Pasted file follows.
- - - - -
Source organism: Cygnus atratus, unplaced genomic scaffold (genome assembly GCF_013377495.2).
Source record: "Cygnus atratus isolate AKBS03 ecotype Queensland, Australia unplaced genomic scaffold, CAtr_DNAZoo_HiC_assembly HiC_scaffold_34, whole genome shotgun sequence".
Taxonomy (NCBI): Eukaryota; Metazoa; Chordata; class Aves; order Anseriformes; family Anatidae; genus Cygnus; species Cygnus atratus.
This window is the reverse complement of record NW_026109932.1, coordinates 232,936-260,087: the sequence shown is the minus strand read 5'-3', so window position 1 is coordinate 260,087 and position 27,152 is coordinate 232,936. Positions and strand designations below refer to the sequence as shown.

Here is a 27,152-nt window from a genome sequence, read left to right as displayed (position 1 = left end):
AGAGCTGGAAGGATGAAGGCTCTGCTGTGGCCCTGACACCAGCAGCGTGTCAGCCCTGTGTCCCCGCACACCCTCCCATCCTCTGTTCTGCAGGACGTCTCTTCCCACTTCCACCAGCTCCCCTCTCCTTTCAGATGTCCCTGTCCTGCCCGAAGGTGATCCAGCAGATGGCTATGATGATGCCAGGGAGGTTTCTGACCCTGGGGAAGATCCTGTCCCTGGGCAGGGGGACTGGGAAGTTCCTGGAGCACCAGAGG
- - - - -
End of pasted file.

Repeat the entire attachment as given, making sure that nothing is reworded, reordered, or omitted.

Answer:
Source organism: Cygnus atratus, unplaced genomic scaffold (genome assembly GCF_013377495.2).
Source record: "Cygnus atratus isolate AKBS03 ecotype Queensland, Australia unplaced genomic scaffold, CAtr_DNAZoo_HiC_assembly HiC_scaffold_34, whole genome shotgun sequence".
Taxonomy (NCBI): Eukaryota; Metazoa; Chordata; class Aves; order Anseriformes; family Anatidae; genus Cygnus; species Cygnus atratus.
This window is the reverse complement of record NW_026109932.1, coordinates 232,936-260,087: the sequence shown is the minus strand read 5'-3', so window position 1 is coordinate 260,087 and position 27,152 is coordinate 232,936. Positions and strand designations below refer to the sequence as shown.

Here is a 27,152-nt window from a genome sequence, read left to right as displayed (position 1 = left end):
AGAGCTGGAAGGATGAAGGCTCTGCTGTGGCCCTGACACCAGCAGCGTGTCAGCCCTGTGTCCCCGCACACCCTCCCATCCTCTGTTCTGCAGGACGTCTCTTCCCACTTCCACCAGCTCCCCTCTCCTTTCAGATGTCCCTGTCCTGCCCGAAGGTGATCCAGCAGATGGCTATGATGATGCCAGGGAGGTTTCTGACCCTGGGGAAGATCCTGTCCCTGGGCAGGGGGACTGGGAAGTTCCTGGAGCACCAGAGG